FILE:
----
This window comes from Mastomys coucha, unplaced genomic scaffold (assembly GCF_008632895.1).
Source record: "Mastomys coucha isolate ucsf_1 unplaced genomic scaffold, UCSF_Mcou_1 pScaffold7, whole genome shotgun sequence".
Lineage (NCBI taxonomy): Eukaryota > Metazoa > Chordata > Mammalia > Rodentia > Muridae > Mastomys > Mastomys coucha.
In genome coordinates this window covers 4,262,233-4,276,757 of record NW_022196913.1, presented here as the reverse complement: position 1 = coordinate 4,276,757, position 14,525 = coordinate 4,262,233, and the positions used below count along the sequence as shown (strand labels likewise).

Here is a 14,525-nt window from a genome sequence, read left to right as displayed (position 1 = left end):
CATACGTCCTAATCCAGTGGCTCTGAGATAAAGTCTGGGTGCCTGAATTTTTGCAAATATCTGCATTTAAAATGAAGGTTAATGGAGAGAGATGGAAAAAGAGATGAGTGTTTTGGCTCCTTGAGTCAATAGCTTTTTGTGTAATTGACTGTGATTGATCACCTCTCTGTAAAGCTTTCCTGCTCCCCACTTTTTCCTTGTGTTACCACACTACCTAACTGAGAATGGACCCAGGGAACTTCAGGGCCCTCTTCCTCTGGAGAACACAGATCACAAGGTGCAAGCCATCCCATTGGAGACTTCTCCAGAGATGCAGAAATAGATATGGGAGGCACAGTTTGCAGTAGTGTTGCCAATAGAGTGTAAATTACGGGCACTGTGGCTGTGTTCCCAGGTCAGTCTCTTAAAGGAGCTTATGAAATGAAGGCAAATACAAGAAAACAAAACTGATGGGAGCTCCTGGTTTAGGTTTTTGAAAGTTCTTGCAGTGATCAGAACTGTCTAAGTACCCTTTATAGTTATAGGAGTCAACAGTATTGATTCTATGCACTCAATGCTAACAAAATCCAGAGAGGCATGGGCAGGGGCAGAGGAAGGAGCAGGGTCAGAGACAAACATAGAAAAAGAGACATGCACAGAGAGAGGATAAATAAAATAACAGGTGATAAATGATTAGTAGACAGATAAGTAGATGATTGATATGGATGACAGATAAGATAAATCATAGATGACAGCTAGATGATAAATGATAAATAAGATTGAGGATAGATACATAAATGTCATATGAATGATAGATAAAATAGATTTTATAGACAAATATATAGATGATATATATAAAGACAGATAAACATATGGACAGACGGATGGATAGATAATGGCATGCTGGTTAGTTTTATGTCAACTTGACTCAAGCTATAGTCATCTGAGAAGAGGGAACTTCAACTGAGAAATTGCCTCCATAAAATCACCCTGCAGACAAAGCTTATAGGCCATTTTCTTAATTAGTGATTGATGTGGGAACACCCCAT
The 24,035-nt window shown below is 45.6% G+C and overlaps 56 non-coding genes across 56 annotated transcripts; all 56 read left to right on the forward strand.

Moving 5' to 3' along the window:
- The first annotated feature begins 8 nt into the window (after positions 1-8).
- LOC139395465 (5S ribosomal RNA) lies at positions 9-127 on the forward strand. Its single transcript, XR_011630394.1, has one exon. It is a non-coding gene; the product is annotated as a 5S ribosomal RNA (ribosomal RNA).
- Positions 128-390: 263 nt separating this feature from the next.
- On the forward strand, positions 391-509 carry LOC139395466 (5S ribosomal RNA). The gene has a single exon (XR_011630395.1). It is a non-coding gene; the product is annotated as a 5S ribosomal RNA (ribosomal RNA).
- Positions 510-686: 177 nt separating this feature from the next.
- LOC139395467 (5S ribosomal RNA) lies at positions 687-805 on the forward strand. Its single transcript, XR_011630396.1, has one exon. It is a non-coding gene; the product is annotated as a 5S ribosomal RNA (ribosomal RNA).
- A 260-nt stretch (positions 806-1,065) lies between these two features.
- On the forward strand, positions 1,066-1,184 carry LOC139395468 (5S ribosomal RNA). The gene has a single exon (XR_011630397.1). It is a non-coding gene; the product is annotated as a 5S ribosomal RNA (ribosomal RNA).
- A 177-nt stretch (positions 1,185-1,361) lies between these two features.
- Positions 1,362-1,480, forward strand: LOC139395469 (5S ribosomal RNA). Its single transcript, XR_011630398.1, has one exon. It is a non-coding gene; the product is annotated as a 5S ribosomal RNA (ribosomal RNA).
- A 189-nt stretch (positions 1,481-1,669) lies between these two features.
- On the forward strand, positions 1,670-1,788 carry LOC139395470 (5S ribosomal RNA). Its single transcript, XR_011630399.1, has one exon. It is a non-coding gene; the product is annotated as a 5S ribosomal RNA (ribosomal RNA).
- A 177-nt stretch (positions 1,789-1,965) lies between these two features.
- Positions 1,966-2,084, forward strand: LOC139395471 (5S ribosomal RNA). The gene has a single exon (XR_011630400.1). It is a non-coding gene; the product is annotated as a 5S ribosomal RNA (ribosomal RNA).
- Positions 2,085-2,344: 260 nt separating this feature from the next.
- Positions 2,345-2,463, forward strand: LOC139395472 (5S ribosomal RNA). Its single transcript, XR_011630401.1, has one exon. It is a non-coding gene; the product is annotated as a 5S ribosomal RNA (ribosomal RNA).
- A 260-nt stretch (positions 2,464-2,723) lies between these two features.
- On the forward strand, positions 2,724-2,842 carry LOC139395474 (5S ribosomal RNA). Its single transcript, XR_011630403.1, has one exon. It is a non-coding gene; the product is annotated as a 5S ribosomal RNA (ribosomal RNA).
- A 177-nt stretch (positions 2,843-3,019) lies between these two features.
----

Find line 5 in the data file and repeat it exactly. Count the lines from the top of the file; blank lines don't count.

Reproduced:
Here is a 14,525-nt window from a genome sequence, read left to right as displayed (position 1 = left end):